CFPB fines bank over auto loan, mortgage, and deposit account allegations
On December 20, the CFPB announced a consent order against a national bank for allegedly mismanaging auto loans, mortgages, and deposit accounts. According to the Bureau, the bank allegedly engaged in deceptive or unfair acts or practices in violation of the CFPA by, among other things: (i) incorrectly processing auto-loan payments; (ii) assessing borrowers erroneous fees and interest due to technology, audit, and compliance failures; (iii) incorrectly denying mortgage loan modification applications; (iv) failing to ensure that unearned Guaranteed Asset Protection fees were refunded to borrowers who paid off their loans; (v) incorrectly denying mortgage loan modification applications and miscalculated fees; and (vi) charging “surprise” overdraft fees on debit card transactions and ATM withdrawals because, according to the Bureau, consumers “believed that if they had enough money to cover the relevant transaction when it was authorized they would not incur an [o]verdraft fee.”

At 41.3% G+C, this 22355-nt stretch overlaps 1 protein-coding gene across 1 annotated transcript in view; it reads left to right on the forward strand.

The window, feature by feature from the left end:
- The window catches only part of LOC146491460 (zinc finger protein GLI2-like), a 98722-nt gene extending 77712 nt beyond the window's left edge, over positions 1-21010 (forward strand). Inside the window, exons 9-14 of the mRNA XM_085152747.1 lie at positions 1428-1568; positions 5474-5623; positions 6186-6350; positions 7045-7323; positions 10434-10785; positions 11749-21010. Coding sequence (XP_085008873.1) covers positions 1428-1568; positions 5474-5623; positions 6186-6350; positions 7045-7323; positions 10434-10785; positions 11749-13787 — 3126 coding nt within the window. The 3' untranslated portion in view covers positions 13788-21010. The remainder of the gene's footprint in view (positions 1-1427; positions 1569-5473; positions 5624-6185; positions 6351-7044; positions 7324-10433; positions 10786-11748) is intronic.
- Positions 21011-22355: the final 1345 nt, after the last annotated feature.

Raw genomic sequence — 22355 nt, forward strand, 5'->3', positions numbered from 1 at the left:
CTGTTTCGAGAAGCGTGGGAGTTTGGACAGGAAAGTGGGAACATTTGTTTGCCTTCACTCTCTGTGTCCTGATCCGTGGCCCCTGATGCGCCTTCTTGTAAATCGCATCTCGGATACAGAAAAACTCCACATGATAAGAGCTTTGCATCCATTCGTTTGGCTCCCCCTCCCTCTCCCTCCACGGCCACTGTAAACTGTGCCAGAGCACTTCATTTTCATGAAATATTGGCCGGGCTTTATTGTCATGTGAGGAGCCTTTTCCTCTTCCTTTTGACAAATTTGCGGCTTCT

Under the terms of the consent order, the bank is required to pay redress totaling more than $2 billion to allegedly harmed customers. Specifically, the bank is ordered to pay approximately: (i) $1.3 billion in consumer redress for affected auto lending accounts; (ii) $500 million in consumer redress for affected deposit accounts, including $205 million for illegal surprise overdraft fees; and (iii) nearly $200 million in consumer redress for affected mortgage servicing accounts. Among other things, the bank is prohibited from charging overdraft fees for deposit accounts when the consumer had available funds at the time of a purchase or other debit transaction, but then subsequently had a negative balance once the transaction settled. The bank is also ordered to pay a $1.7 billion civil penalty to the Bureau. CFPB Director Rohit Chopra released a statement following the announcement saying the order does not provide immunity for any individuals nor does it release claims for any ongoing illegal acts or practices.
The bank issued a press release stating that “[c]urrent leadership has made significant progress to transform the bank,” and noting that “the CFPB recognized that since 2020, the company has accelerated corrective actions and remediation, including to address the matters covered by today’s settlement.”